• “Effective educators… are so sensitive to every single statement they make or action they take” (66). Avoid cutting words or sharp or sarcastic remarks. Always work on feeding a high level of trust and credibility. Professionalism. It’s everything.
  • “Aim high” “Great teachers make decisions following three simple guidelines: 1. What is the purpose? 2. Will this actually accomplish the purpose? 3. What will the best people think?” (83). I loved this chapter because it broke it all down so well, from unit planning to classroom management. A reminder to not teach to the middle but to the top. If we establish the purpose, we move in a direction that is productive. As for that third one, I really took to this explanation, to think of what my best students will think. Rather than getting upset with the entire class about not turning in their rough drafts on time, the good students will wonder if I got theirs. We should “treat every student with the best students in mind” (86). I love this so much. Treat everyone as if they are good.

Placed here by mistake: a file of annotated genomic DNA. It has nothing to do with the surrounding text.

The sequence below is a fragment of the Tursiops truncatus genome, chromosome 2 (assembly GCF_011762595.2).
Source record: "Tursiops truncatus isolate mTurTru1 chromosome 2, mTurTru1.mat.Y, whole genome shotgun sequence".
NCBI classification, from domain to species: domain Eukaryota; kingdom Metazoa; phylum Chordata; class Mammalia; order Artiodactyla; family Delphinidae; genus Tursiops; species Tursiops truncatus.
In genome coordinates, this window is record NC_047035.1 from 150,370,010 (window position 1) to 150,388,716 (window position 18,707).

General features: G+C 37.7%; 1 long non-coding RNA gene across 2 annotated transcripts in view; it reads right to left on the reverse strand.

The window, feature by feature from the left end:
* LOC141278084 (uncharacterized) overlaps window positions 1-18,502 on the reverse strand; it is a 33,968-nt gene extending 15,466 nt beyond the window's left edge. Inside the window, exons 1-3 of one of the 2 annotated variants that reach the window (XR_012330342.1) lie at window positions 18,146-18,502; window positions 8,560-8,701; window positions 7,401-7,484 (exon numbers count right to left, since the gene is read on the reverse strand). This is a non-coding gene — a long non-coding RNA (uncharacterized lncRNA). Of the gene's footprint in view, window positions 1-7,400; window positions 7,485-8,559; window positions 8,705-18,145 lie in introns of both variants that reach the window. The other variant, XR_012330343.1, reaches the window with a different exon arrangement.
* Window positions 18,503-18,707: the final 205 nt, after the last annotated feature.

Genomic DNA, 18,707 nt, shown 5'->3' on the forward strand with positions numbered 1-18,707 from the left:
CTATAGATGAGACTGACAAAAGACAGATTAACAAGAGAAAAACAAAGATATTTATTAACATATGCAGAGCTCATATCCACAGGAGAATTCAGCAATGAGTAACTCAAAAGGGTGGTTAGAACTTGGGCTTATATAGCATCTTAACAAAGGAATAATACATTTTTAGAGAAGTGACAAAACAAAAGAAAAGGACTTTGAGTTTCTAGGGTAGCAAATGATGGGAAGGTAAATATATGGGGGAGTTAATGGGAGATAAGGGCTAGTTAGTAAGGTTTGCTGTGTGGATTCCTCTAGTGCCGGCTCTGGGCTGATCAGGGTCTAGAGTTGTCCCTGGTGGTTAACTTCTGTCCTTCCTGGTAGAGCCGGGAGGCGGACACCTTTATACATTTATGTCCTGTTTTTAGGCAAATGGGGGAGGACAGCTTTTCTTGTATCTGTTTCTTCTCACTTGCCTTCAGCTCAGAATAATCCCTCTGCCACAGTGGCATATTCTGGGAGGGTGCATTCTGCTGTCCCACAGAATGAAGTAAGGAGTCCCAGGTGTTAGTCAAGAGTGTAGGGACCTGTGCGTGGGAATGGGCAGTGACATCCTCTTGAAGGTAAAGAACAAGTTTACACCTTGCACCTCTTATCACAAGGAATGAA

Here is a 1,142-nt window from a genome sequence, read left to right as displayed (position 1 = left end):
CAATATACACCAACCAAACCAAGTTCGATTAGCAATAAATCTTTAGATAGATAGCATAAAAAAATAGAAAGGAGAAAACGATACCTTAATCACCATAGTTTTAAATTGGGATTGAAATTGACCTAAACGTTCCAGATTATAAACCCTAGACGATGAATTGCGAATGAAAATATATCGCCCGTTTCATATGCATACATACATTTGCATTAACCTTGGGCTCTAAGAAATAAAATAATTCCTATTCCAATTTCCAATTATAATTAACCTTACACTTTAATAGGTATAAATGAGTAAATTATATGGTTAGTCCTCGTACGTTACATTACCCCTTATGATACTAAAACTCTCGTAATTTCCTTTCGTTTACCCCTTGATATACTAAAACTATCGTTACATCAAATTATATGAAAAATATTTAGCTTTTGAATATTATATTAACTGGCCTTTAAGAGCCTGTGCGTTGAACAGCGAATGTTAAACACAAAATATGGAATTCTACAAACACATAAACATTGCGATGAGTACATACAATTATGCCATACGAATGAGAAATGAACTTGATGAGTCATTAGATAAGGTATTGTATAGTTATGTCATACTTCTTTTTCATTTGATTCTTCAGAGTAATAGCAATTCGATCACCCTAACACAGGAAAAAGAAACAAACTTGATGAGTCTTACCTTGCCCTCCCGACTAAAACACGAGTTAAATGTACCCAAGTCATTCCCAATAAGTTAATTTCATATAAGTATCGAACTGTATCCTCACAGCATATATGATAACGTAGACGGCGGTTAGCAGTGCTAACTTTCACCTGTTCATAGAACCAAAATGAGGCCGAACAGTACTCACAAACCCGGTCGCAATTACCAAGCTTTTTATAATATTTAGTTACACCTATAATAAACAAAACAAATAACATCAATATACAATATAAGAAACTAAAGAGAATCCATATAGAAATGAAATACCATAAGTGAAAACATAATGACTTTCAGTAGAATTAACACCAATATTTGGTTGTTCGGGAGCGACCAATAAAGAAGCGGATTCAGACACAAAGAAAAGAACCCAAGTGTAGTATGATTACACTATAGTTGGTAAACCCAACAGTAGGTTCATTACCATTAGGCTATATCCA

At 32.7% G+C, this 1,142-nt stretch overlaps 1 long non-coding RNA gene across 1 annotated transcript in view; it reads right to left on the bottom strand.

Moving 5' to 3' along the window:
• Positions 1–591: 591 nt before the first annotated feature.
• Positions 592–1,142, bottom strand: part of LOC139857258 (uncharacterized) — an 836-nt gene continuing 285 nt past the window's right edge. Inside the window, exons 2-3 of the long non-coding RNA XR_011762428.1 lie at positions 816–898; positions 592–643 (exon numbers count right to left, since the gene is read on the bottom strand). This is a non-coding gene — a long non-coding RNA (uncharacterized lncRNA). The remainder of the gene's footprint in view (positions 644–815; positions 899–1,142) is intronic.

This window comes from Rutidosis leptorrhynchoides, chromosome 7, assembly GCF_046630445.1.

• “Think of the teacher who spends the first day with a finger-pointing lecture about the rules. Which students are most uncomfortable? The ones who don’t need a host of rules to keep them in line. What are the others doing? Plotting!” (91-92). I will not do this.
  • Whitaker also advises against trade and grade. It isn’t good for the low performing students and it isn’t good for the high ones either.
  • Finally, don’t argue with hostile parents. It’s what they want and they will indeed use it against you

I loved reading this and feel like it brought me back into the mindset of teaching and gave me the boost I need to set up the school year on the right track. I pray that all goes smoothly with this transition for all of us.